News: Civil Affairs preps for National Training Center at Muscatatuck
Story by Sgt. 1st Class Brad Staggs
BUTLERVILLE, Ind. – A man stands in the doorway of his shop in the marketplace as Capt. Ryan Demro, team leader of D Company, 412th Civil Affairs Battalion, Ohio National Guard approaches to talk to him. Demro asks the man about the area, what the mood of the people is, and if he has seen any Taliban in the area. The conversation goes well and Demro and his team get the information they are looking for before heading to the next location.
This may seem like a normal conversation, but a trained Civil Affairs soldier can extract very useful information from a simple exchange, including how best to help the local people to get their lives back on track. In the words of Maj. Ron Deweese, D Company commander, Civil Affairs plays a critical role in today’s battle space.
“There’s so much more than just defeating an enemy force in battle,” Deweese explained. “For the U.S. Army, for the Department of Defense, that’s the easy part. It’s shaping what happens after the combat takes place that is the heart of battle. Especially in today’s operating environments.”
The 412th Civil Affairs Battalion from Columbus, Ohio, is preparing for an overseas rotation and, even sooner, a rotation at the National Training Center at Fort Irwin, Calif. As a lead-up to their training and deployment, 412th Commander Lt. Col. David Volkman brought his battalion to Camp Atterbury’s training range Muscatatuck in order to take advantage of the one-of-a-kind training opportunities.
“In January, we are training with the 3rd Brigade Combat Team, 1st Cavalry Division, at NTC,” Volkman said. “Training here gives us the chance to sharpen our skills before heading out there.”
Working on real world Civil Affairs skills at Muscatatuck also brought the commander of U.S. Army Civil Affairs and Psychological Operations, Maj. Gen. Jeff Jacobs, to Indiana and Ohio. “I am here to check on training. Plain and simple,” Jacobs admitted. “Our mission, as any Army unit’s mission, is to be prepared and be ready.
With nearly 13,000 soldiers and employees working in the Civil Affairs and PsyOps world, Jacobs is a busy man. His command makes up approximately 94 percent of the Department of Defense’s total Civil Affairs forces and more than 70 percent of the DoD PsyOps forces.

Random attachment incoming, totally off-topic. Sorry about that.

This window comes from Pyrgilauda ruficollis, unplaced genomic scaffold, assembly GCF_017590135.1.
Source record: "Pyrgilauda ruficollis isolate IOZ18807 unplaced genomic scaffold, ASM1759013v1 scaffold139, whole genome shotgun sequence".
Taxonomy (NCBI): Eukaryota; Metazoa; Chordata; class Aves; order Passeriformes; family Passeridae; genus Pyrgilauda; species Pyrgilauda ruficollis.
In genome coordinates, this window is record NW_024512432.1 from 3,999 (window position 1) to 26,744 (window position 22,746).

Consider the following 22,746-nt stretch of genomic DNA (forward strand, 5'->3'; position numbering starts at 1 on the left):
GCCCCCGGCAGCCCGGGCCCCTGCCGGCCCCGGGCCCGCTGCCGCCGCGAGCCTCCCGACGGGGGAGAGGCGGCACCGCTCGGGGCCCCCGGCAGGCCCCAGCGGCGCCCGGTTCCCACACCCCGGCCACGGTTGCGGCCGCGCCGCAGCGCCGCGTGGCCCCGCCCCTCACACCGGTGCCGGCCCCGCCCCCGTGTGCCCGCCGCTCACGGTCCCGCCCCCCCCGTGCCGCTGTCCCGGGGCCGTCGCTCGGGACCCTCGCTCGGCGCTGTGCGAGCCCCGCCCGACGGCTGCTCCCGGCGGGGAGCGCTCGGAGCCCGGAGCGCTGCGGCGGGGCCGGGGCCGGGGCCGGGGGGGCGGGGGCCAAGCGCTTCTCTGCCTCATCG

Jacobs still likes to get out to view training in the field to ensure that the level of training is meeting the demand for his soldiers.
“Civil Affairs plays a huge role,” Jacobs said. “It’s evident in the demand signal we get from the combatant commanders to deploy our forces. Civil Affairs is going to continue to be in demand after we get out of Afghanistan in supporting theater security cooperation plans around the globe.”
According to Command Sgt. Maj. Harry Bennett, the leading enlisted soldier in United States Civil Affairs and Psychological Operations, that role is being filled by the highest quality soldiers. “I think the quality of Civil Affairs soldiers is excellent and that’s a great indicator of what we have for young men and women in the Reserves,” Bennett said about the soldiers he talks to everyday. “90 percent of all CA forces are reservists and are out there as active members of our community. First responders, teachers, government workers that are making America grow and, at the same time, getting their experience overseas in real world operations. It’s pretty impressive.”
Demro’s team and the others who are training at Muscatatuck in various scenarios with civilians at the marketplace, radio station, water utility, and village do a fine job, but Jacobs is a hands-on commander who always pushes his people to do their job better, to the best of their abilities.
“We’re making great progress,” said Jacobs. “No commander worth his salt is ever satisfied with the readiness of his unit and I’m no different in that regard. But the 412th is making great progress.”
Following three days of urban training at Muscatatuck, the 412th will conduct a battalion jump on Monday at Camp Atterbury Joint Maneuver Training Center in which Jacobs will participate. “Camp Atterbury and Muscatatuck are great facilities,” Jacobs continued. “There’s no place like Muscatatuck, frankly, in the entire United States so I think it’s a great venue and I think the training is more than worthwhile. Civil Affairs will continue to train here.”